Financial Daily from THE HINDU group of publications
Tuesday, Jun 29, 2004
Money & Banking
Corporate - Trends
Corporates prefer plain cover for terror risks
Bangalore , June 28
HERE is a reason for equity investors to be concerned. Corporate India is not fully covered against terrorism related risks.
In fact, most corporates obsessed with bottomlines preferred plain vanilla covers. Only public sector companies have taken covers against terrorism related risks, sources said. These include the refinery, power, shipping and port sectors.
The Managing Director of Tata AIG General Insurance Company Ltd, Mr Dalip Verma, said, "There is resistance against taking terrorism covers and this is a matter of concern." Terrorism risks, which include both property and liabilities, are covered up to Rs 200 crore within the country. Risk coverage beyond this amount would entail higher premiums or would have to be taken outside the country where coverage up to Rs 500 crore was available.
The sources said that corporate resistance was also despite fall in insurance premiums for some of the liability/ property covers. This was especially in case of covers, which are reinsurance driven. The sources said that corporate reluctance to insurance coverage stemmed from competitive pressures in the market. As a result, some of the corporates were reluctant to pass on the escalated insurance costs directly on to the end customers. Besides, most corporates have taken the view that assets outside the Jammu & Kashmir zone were unlikely to impacted.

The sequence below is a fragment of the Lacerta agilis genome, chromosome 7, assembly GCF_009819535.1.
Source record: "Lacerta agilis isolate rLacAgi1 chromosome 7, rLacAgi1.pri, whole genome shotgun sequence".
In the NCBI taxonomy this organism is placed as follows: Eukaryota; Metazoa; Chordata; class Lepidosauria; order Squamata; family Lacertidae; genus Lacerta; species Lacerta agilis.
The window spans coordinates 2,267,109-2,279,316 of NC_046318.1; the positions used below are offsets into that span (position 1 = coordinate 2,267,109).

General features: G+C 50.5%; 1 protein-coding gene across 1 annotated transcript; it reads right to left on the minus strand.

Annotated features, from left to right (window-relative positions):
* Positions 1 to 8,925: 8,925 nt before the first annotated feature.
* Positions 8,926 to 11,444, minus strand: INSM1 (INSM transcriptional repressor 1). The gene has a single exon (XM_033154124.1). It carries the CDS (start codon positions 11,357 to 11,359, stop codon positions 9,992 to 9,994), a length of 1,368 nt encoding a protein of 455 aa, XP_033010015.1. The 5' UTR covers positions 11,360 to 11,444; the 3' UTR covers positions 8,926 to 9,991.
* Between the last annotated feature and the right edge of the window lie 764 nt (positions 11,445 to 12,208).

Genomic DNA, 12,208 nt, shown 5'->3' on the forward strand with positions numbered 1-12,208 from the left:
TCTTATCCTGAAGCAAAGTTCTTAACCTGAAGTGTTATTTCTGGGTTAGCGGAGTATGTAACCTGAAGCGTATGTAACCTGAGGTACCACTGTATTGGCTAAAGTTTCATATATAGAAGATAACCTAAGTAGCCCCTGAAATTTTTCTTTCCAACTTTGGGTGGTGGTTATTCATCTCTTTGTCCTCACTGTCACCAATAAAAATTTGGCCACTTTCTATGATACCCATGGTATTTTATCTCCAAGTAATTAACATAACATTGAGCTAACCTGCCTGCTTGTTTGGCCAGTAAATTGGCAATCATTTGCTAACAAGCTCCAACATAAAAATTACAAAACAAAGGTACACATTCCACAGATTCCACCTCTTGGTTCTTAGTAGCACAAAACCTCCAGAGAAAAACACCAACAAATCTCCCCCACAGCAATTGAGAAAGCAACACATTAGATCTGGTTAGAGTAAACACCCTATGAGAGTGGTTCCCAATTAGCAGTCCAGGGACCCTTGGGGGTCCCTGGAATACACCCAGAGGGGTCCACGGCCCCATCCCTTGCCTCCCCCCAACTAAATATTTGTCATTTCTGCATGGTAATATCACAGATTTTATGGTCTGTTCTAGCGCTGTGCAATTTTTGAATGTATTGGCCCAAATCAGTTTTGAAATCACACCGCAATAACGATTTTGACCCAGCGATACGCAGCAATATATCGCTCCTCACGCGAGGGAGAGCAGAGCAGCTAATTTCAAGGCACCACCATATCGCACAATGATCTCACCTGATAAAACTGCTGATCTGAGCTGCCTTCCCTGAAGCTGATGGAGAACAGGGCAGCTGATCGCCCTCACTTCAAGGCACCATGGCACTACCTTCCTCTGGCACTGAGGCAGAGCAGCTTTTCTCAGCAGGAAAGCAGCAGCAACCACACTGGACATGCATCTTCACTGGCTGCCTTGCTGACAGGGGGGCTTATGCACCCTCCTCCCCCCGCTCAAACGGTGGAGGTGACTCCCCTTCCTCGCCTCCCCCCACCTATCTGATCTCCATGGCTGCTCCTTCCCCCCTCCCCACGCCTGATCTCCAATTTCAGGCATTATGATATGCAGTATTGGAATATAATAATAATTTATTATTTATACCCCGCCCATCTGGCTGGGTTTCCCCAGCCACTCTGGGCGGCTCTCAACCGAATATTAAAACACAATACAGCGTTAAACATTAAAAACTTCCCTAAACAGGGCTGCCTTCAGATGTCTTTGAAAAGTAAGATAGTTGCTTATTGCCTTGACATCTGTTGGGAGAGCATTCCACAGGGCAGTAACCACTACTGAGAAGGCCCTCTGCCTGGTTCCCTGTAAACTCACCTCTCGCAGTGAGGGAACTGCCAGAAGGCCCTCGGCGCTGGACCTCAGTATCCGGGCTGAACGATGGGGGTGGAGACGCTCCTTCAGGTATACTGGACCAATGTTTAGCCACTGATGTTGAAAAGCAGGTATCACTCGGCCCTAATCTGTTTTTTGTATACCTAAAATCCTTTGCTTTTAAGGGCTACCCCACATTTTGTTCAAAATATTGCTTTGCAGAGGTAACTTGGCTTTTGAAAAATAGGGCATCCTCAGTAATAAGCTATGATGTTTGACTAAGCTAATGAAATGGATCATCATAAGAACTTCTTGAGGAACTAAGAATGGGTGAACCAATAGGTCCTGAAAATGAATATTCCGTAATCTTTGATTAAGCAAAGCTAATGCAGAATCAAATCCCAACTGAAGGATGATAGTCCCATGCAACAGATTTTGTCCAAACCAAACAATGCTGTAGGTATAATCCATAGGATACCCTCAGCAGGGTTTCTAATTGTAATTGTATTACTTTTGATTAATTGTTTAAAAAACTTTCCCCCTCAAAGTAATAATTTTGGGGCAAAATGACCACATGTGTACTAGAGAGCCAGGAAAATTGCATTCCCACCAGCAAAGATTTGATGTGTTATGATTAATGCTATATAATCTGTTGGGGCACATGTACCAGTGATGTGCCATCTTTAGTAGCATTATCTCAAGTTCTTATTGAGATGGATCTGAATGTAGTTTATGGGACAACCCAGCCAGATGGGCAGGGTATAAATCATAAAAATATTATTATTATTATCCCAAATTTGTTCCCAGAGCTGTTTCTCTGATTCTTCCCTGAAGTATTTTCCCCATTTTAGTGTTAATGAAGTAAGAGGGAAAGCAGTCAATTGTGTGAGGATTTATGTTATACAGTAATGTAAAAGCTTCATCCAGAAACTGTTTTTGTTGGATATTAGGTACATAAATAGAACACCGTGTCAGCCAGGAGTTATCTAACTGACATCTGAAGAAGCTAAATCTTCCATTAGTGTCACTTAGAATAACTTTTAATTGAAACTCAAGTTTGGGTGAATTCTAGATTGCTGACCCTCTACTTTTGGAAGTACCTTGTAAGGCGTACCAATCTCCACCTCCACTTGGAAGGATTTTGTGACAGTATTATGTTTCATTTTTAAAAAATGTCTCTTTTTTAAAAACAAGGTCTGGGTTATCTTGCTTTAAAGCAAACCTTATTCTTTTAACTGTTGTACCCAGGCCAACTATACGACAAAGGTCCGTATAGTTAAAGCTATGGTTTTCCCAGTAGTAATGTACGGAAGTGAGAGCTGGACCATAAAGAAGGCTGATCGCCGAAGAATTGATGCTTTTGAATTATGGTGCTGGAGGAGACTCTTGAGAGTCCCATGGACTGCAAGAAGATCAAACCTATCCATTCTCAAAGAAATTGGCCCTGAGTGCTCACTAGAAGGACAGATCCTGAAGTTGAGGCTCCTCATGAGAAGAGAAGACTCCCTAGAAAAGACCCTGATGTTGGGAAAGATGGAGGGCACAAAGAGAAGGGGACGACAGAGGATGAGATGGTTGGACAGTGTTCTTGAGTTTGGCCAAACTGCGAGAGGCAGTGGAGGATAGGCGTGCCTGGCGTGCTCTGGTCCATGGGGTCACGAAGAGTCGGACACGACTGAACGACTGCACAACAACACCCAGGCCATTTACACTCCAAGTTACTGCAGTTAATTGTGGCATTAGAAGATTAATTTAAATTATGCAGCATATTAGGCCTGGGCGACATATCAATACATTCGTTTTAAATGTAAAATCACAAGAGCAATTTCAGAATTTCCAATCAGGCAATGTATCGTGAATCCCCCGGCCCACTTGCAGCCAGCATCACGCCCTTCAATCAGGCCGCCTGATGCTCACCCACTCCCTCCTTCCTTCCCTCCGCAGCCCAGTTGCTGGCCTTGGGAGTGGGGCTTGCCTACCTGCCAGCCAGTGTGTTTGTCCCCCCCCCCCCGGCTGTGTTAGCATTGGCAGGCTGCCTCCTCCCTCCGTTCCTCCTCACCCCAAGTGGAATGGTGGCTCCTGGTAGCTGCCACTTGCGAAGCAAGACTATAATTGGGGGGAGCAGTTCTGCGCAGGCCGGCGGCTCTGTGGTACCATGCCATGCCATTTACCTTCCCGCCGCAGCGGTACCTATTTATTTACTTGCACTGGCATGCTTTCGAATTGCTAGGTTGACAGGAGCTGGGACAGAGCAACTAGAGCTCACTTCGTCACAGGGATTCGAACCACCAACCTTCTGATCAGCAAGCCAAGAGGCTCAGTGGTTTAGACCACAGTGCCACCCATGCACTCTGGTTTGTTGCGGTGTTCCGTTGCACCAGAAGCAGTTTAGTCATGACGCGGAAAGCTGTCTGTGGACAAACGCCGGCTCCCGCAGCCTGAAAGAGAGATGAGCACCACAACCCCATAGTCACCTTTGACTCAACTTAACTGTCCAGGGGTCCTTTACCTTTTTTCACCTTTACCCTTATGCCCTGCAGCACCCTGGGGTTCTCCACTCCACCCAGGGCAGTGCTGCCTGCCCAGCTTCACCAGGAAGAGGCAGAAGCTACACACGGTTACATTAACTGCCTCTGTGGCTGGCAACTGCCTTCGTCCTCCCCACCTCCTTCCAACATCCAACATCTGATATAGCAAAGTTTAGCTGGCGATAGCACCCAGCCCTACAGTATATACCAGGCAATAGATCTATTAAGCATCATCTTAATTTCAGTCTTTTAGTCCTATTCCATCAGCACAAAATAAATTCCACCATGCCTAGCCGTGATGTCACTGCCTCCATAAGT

Further, the sources said, the fear was that the additional covers would affect the net profits if absorbed into their balance sheets. This was because such increased premiums costs would result in hiking the expenditure and shrinking their net profits, pushing down the earnings per share. Most corporates are extremely sensitive about this figure since it reflects on their equity prices in the market. These reasons apart, the sources said, that some of them also saw few tax benefits for taking such large risk covers.
Yet private sector corporates were not alone in being exposed to terrorism related risks. Few State Government-owned utilities are also not keen on taking this cover. Almost all the hydro electric, thermal and irrigation assets, all which come under the State sector, are uncovered.
Insurance coverage of the assets was confined to only some minimal risks, which include fire or engineering. Even in these cases, only projects supported by multilateral or financial institutions and banks were covered, the sources said. This was because of insistence from the project lenders.
However, wherever loans were fully repaid, the sources said that the State Governments preferred the option of leaving the assets uncovered. The rationale for leaving the assets uncovered was driven by the necessity to keep tariffs down. This was particularly in the case of State-owned power utilities, where tariff pass through of insurance premium was capped at 2.5 per cent of the operation and maintenance costs.
Accordingly, most utilities preferred to maximise their returns by leaving the risks uncovered. This meant that while the utilities were recovering up to 2.5 per cent from the power tariffs, though the asset itself was left uncovered, the sources said.
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